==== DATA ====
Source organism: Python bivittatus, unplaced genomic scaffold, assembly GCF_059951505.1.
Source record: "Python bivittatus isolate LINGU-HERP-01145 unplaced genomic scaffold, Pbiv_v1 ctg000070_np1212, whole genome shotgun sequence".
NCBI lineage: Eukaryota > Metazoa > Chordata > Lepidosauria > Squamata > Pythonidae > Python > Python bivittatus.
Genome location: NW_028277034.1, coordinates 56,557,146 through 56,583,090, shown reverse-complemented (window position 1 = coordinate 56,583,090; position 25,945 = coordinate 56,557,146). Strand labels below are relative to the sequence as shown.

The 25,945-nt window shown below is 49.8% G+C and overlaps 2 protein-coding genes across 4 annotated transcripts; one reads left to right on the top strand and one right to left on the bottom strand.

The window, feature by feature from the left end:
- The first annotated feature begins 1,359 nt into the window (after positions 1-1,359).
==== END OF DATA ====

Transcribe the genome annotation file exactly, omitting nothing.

Source organism: Python bivittatus, unplaced genomic scaffold, assembly GCF_059951505.1.
Source record: "Python bivittatus isolate LINGU-HERP-01145 unplaced genomic scaffold, Pbiv_v1 ctg000070_np1212, whole genome shotgun sequence".
NCBI lineage: Eukaryota > Metazoa > Chordata > Lepidosauria > Squamata > Pythonidae > Python > Python bivittatus.
Genome location: NW_028277034.1, coordinates 56,557,146 through 56,583,090, shown reverse-complemented (window position 1 = coordinate 56,583,090; position 25,945 = coordinate 56,557,146). Strand labels below are relative to the sequence as shown.

The 25,945-nt window shown below is 49.8% G+C and overlaps 2 protein-coding genes across 4 annotated transcripts; one reads left to right on the top strand and one right to left on the bottom strand.

The window, feature by feature from the left end:
- The first annotated feature begins 1,359 nt into the window (after positions 1-1,359).